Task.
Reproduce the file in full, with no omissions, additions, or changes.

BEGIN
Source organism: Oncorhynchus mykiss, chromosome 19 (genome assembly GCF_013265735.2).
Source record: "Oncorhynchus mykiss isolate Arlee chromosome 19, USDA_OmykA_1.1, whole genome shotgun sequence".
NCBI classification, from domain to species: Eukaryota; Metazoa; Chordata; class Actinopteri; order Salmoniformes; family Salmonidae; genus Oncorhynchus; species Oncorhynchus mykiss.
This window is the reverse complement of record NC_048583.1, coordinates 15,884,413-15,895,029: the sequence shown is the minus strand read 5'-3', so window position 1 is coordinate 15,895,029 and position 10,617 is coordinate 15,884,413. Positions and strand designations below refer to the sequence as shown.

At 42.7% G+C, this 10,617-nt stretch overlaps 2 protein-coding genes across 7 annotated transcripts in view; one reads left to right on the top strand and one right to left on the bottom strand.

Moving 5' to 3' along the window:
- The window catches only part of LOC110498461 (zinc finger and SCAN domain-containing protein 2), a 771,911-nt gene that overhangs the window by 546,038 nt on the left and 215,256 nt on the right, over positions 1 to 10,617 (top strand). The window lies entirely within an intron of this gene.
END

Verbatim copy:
Source organism: Oncorhynchus mykiss, chromosome 19 (genome assembly GCF_013265735.2).
Source record: "Oncorhynchus mykiss isolate Arlee chromosome 19, USDA_OmykA_1.1, whole genome shotgun sequence".
NCBI classification, from domain to species: Eukaryota; Metazoa; Chordata; class Actinopteri; order Salmoniformes; family Salmonidae; genus Oncorhynchus; species Oncorhynchus mykiss.
This window is the reverse complement of record NC_048583.1, coordinates 15,884,413-15,895,029: the sequence shown is the minus strand read 5'-3', so window position 1 is coordinate 15,895,029 and position 10,617 is coordinate 15,884,413. Positions and strand designations below refer to the sequence as shown.

At 42.7% G+C, this 10,617-nt stretch overlaps 2 protein-coding genes across 7 annotated transcripts in view; one reads left to right on the top strand and one right to left on the bottom strand.

Moving 5' to 3' along the window:
- The window catches only part of LOC110498461 (zinc finger and SCAN domain-containing protein 2), a 771,911-nt gene that overhangs the window by 546,038 nt on the left and 215,256 nt on the right, over positions 1 to 10,617 (top strand). The window lies entirely within an intron of this gene.